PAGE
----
Understanding Laboratory Methods and Their Impact on Antimicrobial Resistance Surveillance, at Muhimbili National Hospital, Dar es Salaam, Tanzania


The study sought to describe laboratory methods and blood culture procedures and their impact on antimicrobial resistance surveillance among nosocomial bacteria. We conducted a systematic audit of blood culture procedures and practices in the Department of Microbiology, Central Pathology Laboratory at Muhimbili National Hospital, between 19th and 23rd March 2012. A total of 25 -30 blood culture specimens were received each day as an indication of low volumes of blood culturing at this site. More blood culture requests came from the neonatal unit of the hospital, and were performed manually with high culture negative specimens. The laboratory performed antibiotic susceptibility testing as per the CLSI guidelines. No vancomycin resistance was ever reported at this site. All blood culture results were entered into the JEEVA laboratory information system, where results could be accessed by clinicians in the wards and data could be retrieved to assess patterns of antimicrobial resistance. Blood culture data entry system lacked quality control checks hence numerous errors and missing data were observed. Our results support the relevance of having improved laboratory procedures and good quality blood culture since surveillance of antimicrobial resistance primarily depends on good laboratory procedures, good quality and reliable blood culture data. This would essentially minimise imprecise estimates of rates of antimicrobial resistance at this hospital.

Share and Cite:

P. Nyasulu, M. Kasubi, R. Boniface and J. Murray, "Understanding Laboratory Methods and Their Impact on Antimicrobial Resistance Surveillance, at Muhimbili National Hospital, Dar es Salaam, Tanzania," Advances in Microbiology, Vol. 4 No. 1, 2014, pp. 33-38. doi: 10.4236/aim.2014.41007.

Conflicts of Interest

The authors declare no conflicts of interest.


[1] Muhimbili National Hospital.
http://www.mnh.or.tz (Accessed March 30 2013)
[2] United Republic of Tanzania, Prime Minister’s Office, “Regional Administration and Local Government. Strategic Plan for 2010/11-2012/2013.”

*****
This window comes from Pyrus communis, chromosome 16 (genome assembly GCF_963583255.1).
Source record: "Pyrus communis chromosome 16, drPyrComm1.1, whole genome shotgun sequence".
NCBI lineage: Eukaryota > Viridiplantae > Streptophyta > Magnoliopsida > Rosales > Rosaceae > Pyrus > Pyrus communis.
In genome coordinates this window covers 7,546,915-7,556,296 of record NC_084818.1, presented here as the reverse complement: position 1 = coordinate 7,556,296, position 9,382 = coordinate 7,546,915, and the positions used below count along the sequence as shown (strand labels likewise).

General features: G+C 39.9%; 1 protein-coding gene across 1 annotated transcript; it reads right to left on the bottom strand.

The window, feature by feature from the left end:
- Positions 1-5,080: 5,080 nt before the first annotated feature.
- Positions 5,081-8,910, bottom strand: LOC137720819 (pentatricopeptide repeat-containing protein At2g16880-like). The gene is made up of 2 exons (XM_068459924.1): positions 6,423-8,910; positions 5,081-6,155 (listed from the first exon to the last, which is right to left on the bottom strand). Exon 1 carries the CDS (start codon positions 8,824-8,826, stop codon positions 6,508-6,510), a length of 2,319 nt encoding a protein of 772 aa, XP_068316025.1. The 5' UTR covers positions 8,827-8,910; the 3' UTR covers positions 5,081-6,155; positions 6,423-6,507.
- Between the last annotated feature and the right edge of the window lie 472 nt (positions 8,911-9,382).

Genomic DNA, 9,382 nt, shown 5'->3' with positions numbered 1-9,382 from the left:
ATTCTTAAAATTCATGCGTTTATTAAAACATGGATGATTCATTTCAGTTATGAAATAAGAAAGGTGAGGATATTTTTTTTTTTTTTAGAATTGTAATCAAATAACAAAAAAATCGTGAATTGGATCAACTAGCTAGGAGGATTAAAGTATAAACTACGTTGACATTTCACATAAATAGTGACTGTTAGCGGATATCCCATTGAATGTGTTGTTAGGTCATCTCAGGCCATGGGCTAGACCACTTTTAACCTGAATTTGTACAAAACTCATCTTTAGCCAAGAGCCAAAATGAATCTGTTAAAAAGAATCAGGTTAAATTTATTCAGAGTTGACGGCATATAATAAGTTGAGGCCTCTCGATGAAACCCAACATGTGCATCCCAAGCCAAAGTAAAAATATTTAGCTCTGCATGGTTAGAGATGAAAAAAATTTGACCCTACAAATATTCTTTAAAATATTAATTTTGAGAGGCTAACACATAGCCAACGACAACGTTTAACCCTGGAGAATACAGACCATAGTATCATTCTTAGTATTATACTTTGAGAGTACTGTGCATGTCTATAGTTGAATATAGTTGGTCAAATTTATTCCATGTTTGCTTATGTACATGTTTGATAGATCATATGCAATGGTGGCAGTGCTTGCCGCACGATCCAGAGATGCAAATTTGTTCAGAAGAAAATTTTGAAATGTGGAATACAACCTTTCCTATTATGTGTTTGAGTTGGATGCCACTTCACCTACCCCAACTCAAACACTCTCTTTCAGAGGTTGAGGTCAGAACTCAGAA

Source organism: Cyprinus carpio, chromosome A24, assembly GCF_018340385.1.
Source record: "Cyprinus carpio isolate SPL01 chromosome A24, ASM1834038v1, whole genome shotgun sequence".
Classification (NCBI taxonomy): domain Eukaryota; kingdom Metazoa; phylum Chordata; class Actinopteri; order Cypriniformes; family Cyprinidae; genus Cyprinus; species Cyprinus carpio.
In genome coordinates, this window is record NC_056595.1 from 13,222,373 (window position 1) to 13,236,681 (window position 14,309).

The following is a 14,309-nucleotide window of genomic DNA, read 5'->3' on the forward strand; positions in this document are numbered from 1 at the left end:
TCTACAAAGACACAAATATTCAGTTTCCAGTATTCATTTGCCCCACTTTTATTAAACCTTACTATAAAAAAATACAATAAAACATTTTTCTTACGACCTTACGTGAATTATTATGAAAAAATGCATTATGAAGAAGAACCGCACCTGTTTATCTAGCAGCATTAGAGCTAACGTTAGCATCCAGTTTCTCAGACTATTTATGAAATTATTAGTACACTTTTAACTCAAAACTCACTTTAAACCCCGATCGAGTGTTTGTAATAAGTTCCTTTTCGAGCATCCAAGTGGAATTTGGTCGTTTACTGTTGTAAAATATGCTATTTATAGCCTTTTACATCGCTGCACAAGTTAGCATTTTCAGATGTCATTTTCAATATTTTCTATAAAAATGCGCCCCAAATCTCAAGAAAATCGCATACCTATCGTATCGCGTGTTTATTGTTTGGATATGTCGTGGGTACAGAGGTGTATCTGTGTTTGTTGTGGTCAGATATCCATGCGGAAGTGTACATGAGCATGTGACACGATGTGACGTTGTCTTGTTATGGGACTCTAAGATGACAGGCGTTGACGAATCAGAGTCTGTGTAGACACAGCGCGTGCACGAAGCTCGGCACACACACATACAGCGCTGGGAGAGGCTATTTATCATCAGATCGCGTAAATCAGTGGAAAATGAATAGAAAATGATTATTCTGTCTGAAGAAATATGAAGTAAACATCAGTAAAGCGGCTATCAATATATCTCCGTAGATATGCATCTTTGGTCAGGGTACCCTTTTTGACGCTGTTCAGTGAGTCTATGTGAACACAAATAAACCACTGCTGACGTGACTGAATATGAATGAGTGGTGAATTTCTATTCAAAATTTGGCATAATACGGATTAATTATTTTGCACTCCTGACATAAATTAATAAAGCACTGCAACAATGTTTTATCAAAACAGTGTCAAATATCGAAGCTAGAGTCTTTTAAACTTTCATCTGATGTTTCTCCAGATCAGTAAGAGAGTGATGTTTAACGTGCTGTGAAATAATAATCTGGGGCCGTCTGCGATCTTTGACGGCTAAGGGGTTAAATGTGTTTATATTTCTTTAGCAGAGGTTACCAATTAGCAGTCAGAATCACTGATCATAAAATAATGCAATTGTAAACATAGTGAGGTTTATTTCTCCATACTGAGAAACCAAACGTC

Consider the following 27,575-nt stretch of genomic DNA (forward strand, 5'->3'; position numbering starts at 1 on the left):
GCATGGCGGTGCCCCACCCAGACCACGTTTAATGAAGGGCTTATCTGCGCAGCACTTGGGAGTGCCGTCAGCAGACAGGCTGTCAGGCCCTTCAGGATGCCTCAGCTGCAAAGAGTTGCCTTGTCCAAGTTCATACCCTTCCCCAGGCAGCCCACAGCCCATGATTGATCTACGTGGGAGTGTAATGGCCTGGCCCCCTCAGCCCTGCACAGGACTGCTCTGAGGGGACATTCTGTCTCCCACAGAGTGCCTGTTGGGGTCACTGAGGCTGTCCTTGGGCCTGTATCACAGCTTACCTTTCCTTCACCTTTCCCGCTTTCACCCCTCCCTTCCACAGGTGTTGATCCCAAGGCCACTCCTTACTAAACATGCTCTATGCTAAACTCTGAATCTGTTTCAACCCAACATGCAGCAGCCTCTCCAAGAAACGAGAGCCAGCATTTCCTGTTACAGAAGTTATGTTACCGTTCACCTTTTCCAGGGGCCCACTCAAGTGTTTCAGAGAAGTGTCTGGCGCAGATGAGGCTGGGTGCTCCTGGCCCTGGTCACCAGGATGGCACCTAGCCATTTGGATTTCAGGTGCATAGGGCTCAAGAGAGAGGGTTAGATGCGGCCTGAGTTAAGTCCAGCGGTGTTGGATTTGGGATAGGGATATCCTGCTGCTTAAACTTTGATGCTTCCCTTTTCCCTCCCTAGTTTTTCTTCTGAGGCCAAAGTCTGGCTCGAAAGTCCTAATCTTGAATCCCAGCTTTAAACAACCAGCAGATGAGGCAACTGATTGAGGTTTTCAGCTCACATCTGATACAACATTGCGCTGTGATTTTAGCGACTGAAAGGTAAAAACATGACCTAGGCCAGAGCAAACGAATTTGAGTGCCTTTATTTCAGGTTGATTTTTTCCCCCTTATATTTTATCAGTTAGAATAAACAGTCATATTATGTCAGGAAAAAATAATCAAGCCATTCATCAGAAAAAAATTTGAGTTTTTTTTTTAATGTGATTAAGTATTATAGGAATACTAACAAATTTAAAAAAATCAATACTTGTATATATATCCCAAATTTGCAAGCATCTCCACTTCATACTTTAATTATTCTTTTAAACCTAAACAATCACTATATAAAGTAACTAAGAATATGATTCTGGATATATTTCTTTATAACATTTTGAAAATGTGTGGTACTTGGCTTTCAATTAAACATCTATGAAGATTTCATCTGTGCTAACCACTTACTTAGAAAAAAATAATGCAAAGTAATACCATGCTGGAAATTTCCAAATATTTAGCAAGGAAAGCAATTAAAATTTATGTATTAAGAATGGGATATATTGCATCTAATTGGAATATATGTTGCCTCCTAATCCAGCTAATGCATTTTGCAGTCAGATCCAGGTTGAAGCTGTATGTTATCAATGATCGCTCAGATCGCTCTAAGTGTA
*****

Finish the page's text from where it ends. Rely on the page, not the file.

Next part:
[3] MNH, “Directorate of Clinical Support Services Profile.”
http://www.mnh.or.tz/index.php/directorates/clinical-services (Accessed March 30 2013)
[4] United Republic of Tanzania, Ministry of Health and Social Welfare, “National Health Laboratory Strategic Plan, 2009-2015. p. ix-52p.”
[5] T. Mazzulli, “Vancomycin Resistant Staphylococcus aureas (VRSA). Canadian Antimicrobial Resistance Alliance.”
http://www.can-r.com/mediaResources/VRSA.pdf (Accessed November 10 2013)
[6] P. C. Applebaum, “The Emergence of Vancomycin-Intermediate nd Vancomycin-resIstant Staphylococcus aureus,” Clinical Microbiology and Infection, Vol. 12, No. S1, 2006, pp. 16-23.
[7] Clinical and Laboratory Standards Institute, “Performance Standards for Antimicrobial Susceptibility Testing. Twentieth Information Supplement,” Wayne, PA.
[8] “Jeeva (‘Life’) Informatics Solutions.”
http://www.jeevadx.com/ (Accessed October 31 2013)
[9] WHO, “Surveillance of Antimicrobial Resistance.”
http://www.who.int/drugresistance/surveillance/en/ (Accessed November 11 2013)
[10] WHO, “Manual for the Laboratory Identification and Antimicrobial Susceptibility Testing of Bacterial Pathogens of Public Health Importance in the Developing World,” 2003.
[11] WHONET, “Microbiology Laboratory Database Software [Computer Programme],” World Health Organisation, and Boston (MA): WHO Collaborating Centre for Surveillance of Antimicrobial Resistance, Microbiology Laboratory, Brigham and Women’s Hospital, Geneva, 1999.
[12] WHO, “The WHO Global Strategy for Containment of Antimicrobial Resistance.”
http://www.who.int/csr/resources/publications/drugresist/en/EGlobal_Strat.pdf (Accessed November 11 2013)

Copyright © 2024 by authors and Scientific Research Publishing Inc.

Creative Commons License

This work and the related PDF file are licensed under a Creative Commons Attribution 4.0 International License.